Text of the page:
Political stability, official language of instruction being English as well as willingness of local partners played a big role. When I first started the project almost 8 years ago there were very few STEM focused initiatives. We are very happy to see a growing number of individuals and groups contributing to this effort and to be part of the expanding Ghana STEM ecosystem. (See here and here).
Do you think Ghana has a future with STEM, and how do you think we can strengthen the foundation of STEM in Ghana?
Ghana doesn’t really have a choice. In order to move forward in development, the country must embrace not only science and engineering in practice, by promoting industries and innovation, but also in mindset – in how people and governments use evidence and critical thinking to make decisions and create policy.
How will you describe Ghana’s current position on the promotion of gender equity?
Ghana is an interesting place. On the one hand, you have a foundation of respect for women, and women in power in your traditional societies. You also have a large number of women CEOs in the private sector, leading large companies. The representation of women in high positions in government is also quite visible. That said, many girls and women are still limited by traditional gender roles, and in their selection of subjects to study, and careers to pursue. And then there’s the larger context of abuse against women – and certainly, recent remarks by your gender minister who put the blame on how women and girls dress instead of laying the responsibility on men and boys to behave does not help. All these must be tackled.
Away from your organization, what has your experience been so far with Ghana, its people and its cultural diversity?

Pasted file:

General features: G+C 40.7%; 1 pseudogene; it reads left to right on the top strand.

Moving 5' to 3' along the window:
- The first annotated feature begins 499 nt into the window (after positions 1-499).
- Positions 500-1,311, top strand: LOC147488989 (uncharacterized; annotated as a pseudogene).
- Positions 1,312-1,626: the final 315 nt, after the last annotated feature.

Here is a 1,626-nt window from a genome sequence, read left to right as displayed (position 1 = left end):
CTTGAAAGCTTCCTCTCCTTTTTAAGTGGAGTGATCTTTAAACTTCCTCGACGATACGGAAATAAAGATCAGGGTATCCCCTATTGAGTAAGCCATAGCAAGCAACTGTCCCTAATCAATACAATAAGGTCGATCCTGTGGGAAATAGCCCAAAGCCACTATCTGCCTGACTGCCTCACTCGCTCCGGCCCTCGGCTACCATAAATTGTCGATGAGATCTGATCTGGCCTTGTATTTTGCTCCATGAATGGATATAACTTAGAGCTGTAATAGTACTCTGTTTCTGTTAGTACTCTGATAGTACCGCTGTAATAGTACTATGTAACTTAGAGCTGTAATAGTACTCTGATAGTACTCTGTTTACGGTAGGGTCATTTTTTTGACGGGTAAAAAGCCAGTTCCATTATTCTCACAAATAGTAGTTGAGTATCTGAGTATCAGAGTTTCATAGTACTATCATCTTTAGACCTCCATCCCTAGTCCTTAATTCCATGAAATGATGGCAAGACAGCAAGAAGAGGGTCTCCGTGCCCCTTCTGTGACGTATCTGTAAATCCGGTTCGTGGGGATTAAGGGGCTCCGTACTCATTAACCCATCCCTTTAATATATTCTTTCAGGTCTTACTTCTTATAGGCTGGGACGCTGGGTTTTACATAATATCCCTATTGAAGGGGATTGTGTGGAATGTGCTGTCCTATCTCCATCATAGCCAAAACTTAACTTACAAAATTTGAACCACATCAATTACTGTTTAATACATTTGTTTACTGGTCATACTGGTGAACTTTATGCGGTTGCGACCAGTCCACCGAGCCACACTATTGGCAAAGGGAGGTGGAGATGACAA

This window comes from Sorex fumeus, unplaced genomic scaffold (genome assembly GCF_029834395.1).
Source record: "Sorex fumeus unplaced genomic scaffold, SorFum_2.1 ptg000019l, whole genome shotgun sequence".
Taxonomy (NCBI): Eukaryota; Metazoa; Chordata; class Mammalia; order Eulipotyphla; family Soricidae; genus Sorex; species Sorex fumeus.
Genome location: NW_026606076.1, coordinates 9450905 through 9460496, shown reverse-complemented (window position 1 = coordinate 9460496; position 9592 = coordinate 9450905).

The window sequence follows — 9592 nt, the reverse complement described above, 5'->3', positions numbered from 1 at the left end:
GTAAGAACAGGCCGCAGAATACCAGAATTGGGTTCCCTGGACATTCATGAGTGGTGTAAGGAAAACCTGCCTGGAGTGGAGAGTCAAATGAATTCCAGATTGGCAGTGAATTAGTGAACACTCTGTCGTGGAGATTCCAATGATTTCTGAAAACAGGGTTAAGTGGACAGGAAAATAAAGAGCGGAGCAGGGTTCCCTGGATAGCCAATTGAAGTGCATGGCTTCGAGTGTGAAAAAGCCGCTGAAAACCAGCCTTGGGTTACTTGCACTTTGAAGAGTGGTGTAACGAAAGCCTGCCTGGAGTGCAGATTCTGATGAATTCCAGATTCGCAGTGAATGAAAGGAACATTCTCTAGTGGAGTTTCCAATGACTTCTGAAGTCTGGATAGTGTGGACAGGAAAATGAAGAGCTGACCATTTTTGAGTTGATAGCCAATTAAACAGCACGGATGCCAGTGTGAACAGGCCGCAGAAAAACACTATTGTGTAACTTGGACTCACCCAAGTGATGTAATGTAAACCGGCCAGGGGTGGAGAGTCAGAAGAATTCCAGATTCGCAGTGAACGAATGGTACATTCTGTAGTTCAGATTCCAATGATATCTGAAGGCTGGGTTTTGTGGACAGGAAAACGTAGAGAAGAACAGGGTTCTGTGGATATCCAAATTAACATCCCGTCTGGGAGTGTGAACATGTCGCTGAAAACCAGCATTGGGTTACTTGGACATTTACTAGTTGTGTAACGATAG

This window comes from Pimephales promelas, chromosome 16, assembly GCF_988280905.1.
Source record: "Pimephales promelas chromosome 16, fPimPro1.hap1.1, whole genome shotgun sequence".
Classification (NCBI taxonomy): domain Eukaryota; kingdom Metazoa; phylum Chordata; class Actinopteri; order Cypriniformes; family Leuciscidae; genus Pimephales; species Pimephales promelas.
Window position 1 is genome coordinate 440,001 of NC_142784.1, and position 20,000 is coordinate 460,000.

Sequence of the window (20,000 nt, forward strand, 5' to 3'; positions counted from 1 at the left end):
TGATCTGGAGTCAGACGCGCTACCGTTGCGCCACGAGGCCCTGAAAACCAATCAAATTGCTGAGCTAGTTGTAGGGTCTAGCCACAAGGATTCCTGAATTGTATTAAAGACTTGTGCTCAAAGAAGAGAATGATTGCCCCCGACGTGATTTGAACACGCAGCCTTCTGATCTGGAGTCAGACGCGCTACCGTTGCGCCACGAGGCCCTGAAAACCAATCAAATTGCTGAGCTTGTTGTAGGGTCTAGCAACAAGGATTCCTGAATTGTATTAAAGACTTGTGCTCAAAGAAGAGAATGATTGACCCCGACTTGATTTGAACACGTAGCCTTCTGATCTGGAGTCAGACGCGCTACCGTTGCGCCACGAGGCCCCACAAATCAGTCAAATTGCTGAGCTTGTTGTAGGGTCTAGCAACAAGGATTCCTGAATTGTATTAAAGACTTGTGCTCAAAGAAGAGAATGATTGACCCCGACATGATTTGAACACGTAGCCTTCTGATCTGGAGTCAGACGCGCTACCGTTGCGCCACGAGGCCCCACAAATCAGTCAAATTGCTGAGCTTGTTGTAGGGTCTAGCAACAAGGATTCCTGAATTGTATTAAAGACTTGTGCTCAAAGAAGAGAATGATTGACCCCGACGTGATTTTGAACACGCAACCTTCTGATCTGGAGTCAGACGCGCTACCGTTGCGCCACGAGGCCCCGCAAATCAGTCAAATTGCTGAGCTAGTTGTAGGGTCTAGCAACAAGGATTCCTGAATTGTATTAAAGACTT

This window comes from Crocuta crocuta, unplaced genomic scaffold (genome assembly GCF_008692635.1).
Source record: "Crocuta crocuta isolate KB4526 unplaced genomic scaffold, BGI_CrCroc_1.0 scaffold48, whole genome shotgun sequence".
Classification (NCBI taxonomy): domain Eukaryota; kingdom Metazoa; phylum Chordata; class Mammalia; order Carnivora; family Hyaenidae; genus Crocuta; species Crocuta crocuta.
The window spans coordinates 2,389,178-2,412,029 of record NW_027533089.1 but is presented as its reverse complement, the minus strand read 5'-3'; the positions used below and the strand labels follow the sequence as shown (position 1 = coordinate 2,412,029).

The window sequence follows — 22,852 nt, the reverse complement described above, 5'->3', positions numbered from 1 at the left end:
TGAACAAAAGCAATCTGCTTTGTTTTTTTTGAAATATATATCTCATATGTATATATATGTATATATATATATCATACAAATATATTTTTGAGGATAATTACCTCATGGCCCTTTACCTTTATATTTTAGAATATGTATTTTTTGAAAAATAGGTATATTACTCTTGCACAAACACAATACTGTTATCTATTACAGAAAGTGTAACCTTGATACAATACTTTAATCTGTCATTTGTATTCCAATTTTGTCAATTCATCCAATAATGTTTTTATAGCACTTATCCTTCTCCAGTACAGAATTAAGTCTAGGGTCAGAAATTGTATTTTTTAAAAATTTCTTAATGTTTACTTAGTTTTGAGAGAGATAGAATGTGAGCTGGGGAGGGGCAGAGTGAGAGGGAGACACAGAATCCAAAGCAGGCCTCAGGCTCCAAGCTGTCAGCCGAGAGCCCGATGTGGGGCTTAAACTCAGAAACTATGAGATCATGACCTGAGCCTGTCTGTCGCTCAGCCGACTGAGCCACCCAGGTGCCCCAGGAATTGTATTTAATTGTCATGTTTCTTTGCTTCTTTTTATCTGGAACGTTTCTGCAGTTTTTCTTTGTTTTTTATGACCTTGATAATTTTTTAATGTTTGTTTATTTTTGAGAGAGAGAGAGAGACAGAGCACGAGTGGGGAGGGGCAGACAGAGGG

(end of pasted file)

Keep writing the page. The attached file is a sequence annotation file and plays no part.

I am in awe of your founder, Kwame Nkrumah – such a visionary leader. And I have met amazing minds and so many who are dedicated to making this country great.
I travelled some around Ghana when I first came. I love the Atlantic Ocean. I loved Kakum National Park and Wli Falls, the music that’s all around. I relish the fruits, and variety of street food and staples (ok, not so much banku and kenkey) – the fermented maize is a taste I have yet to acquire. I love the colors – in nature, in the streets, in high fashion and everyday. I have so much more to learn – I can’t wait to visit other regions, especially the north, which is so different in climate and culture, and learn more games and songs, traditional and contemporary.
Ghanaians are more than kind. Of course, there are a few exceptions, just like any other group. In general, I’ve felt taken care of and been safe. Every time I come, I learn something new about the various ethnic and tribal groups, and the relationships between them; about neighborhoods and history. I’ve also loved the extremely creative people, from video game developers to entrepreneurs to artists to bloggers, who are on the global cutting edge.
Where do you see your organization in the next five years?
That we will be in a majority of regions in Ghana, and in other countries as well. I would like to see a strong leadership team composed of Ghanaians (and other local leaders), and a corps of teacher-trainers who can inspire and model what good STEM teaching can look like.
Our goal, given the current program model and partnerships, is to have at least 25% of our current participants of the right age in university, and about 50% of those pursuing STEM subjects. All in university will adopt the growth and analytical mindset we’ve instilled. More importantly, we hope our teachers, students and staff, together with our network, really change the conversation to stress the importance of equitable, relevant, joyful and collaborative STEM education and pursuits, for the good of all.